Disappointing JPMorgan Chase Q1 Earnings Indicate Slumping Economy, Punishing Inflation
JPMorgan recently posted disappointing first quarter earnings, with net income down 42%. The downturn comes largely due to the war in Ukraine, inflation and supply chain issues, the bank said. CEO Jamie Dimon remarked that while economic growth will persist in the next two quarters, “it’s hard to predict” beyond that.
Net income was $8.3 billion, down 42%, predominantly driven by a net credit reserve build of $902 million compared to a net credit reserve release of $5.2 billion in the prior year.
“The provision for credit losses was $1.5 billion, reflecting a net reserve build of $902 million driven by increasing the probability of downside risks due to high inflation and the war in Ukraine,” the earnings report read, in part.
“We are facing challenges at every turn: a pandemic, unprecedented government actions, a strong recovery after a sharp and deep global recession, a highly polarized U.S. election, mounting inflation, a war in Ukraine and dramatic economic sanctions against Russia. While all this turmoil has serious ramifications on our company, its effect on the world — with the extreme suffering of the Ukrainian people and the potential restructuring of the global order — is far more important,” Dimon wrote in a letter to shareholders.
Peter Cohan, a senior lecturer at Babson College and author of “Goliath Strikes Back,” told GOBankingRates that JPMorgan’s disappointing results reflect the absence — in this first quarter — of the economic stimulus from the government as compared to the previous year.
“Dimon’s comments on the political and economic turmoil we face strike me as reasonable — but I think what would benefit the bank the most is high volatility which springs from uncertainty about inflation, the economy, the war in Ukraine, and the domestic political situation,” Cohan said. “Of all the factors out there, the biggest one is the risk that the Nov. 2022 elections mark the beginning of the end of American democracy should Republicans take over the House and Senate. If that does not happen, I think rational minds can cure the inflationary pressures the economy faces now.”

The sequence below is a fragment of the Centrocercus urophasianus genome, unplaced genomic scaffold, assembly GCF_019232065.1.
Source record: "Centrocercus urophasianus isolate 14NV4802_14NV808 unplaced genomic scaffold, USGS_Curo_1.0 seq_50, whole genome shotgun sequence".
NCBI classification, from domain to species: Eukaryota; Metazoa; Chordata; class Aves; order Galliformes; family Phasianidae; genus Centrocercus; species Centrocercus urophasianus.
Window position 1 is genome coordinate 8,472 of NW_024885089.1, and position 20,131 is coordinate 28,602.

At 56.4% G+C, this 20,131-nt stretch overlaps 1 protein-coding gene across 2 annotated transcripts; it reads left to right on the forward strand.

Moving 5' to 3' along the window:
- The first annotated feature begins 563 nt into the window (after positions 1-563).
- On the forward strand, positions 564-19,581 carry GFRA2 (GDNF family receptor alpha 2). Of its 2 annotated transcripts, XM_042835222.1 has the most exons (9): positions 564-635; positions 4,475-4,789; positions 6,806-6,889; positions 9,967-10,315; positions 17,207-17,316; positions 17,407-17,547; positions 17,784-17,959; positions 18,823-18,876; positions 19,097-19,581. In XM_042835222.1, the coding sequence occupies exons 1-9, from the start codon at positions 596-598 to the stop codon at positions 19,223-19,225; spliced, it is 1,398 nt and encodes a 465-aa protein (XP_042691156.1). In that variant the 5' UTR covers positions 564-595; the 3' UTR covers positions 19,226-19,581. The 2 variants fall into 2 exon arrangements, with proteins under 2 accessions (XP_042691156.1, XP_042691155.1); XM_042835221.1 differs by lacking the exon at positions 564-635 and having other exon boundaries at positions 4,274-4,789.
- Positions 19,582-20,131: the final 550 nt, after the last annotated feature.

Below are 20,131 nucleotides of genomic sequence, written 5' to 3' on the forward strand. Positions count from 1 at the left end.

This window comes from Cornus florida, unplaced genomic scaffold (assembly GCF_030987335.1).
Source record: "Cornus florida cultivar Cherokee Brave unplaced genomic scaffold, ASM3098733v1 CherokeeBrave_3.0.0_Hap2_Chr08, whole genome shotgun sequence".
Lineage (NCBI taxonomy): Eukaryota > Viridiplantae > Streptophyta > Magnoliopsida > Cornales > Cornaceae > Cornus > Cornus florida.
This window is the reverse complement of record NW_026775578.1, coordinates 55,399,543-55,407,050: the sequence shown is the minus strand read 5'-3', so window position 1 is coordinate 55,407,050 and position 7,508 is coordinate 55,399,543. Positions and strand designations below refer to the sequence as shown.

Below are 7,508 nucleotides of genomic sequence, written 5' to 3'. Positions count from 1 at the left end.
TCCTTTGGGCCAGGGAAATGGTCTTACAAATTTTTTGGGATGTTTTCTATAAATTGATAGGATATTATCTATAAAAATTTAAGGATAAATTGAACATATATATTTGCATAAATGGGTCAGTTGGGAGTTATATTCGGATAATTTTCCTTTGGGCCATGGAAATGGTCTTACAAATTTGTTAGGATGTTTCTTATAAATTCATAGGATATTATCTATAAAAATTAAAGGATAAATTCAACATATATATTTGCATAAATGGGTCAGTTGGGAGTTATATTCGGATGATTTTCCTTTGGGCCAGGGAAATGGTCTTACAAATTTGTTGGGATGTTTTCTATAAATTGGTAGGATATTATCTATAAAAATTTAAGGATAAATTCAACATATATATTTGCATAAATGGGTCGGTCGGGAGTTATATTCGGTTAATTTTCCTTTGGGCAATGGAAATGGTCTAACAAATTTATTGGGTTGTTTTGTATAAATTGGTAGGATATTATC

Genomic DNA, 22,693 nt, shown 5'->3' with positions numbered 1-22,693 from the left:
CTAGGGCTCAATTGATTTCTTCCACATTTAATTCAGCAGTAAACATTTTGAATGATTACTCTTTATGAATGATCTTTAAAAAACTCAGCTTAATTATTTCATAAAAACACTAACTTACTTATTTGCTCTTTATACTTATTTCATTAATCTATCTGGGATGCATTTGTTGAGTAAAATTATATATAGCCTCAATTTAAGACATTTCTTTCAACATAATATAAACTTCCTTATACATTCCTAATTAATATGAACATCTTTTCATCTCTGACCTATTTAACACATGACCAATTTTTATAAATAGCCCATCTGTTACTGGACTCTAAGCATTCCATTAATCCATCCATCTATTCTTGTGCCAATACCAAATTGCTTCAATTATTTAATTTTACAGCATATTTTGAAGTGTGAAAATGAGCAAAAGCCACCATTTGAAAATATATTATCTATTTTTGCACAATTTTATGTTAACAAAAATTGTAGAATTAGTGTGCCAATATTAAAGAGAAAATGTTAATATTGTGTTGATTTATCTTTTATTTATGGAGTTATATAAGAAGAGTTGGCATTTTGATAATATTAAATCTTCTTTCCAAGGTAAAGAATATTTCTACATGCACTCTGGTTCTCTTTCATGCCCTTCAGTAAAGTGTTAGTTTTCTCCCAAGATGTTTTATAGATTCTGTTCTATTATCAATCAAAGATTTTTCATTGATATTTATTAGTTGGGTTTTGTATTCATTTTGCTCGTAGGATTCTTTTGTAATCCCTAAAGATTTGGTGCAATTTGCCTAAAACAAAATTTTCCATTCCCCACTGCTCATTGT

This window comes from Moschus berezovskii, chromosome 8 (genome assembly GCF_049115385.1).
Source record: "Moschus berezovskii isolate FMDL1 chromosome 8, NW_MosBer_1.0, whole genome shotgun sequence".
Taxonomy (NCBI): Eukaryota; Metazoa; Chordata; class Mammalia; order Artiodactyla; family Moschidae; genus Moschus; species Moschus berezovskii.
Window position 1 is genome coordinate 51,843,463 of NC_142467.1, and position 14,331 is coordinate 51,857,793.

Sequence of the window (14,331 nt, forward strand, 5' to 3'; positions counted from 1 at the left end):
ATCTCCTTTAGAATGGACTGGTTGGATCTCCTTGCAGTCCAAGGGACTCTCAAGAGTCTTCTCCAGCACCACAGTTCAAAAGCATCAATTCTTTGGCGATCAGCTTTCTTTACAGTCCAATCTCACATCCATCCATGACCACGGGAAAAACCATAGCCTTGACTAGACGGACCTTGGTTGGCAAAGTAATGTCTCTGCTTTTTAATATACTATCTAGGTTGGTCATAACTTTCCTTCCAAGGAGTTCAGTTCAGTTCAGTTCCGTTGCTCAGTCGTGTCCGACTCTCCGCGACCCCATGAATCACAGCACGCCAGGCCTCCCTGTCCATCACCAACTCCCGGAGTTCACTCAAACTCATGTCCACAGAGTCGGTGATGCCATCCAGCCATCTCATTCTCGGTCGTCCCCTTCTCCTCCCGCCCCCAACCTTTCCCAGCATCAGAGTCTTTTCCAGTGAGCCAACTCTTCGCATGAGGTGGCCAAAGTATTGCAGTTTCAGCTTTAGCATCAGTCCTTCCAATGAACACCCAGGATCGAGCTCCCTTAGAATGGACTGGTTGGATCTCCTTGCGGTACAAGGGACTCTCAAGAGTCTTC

In terms of the Fed, Dimon said that it should give itself ultimate flexibility from the pattern of raising rates by only 25 basis points and doing so on a regular schedule.
“And while they may announce how they intend to reduce the Fed balance sheet, they should be free to change this plan on a moment’s notice in order to deal with actual events in the economy and the markets. A Fed that reacts strongly to data and events in real time will ultimately create more confidence. In any case, rates will need to go up substantially. The Fed has a hard job to do so let’s all wish them the best,” Dimon said.
Dimon, speaking to analysts on an April 13 earnings call, said that that economic growth will continue in the second and third quarters of this year, driven both by consumers and businesses being “in good shape.”
“After that, it’s hard to predict. You’ve got two other very large countervailing factors, which you guys are all completely aware of,” he said, according to a transcript of the call, naming inflation and the war in Ukraine.
“One is inflation/QE-QT [quantitative easing-quantitative tightening]. You’ve never seen that before,” he said. “Those are storm clouds on the horizon that may disappear, they may not. That’s a fact.”
In terms of the war in Ukraine, Dimon said that while usually wars don’t necessarily affect the global economy in the short run, there are exceptions to that.
“This may very well be one of them,” he said. “Things are unpredictable. Wars are unpredictable. Wars have unpredictable outcomes. You’ve already seen [it] in oil markets. The oil markets are precarious, OK? So, I pointed that out over and over that, you know, people don’t understand that those things can change dramatically for either physical reasons, cyber reasons, or just, you know, supply [and] demand.”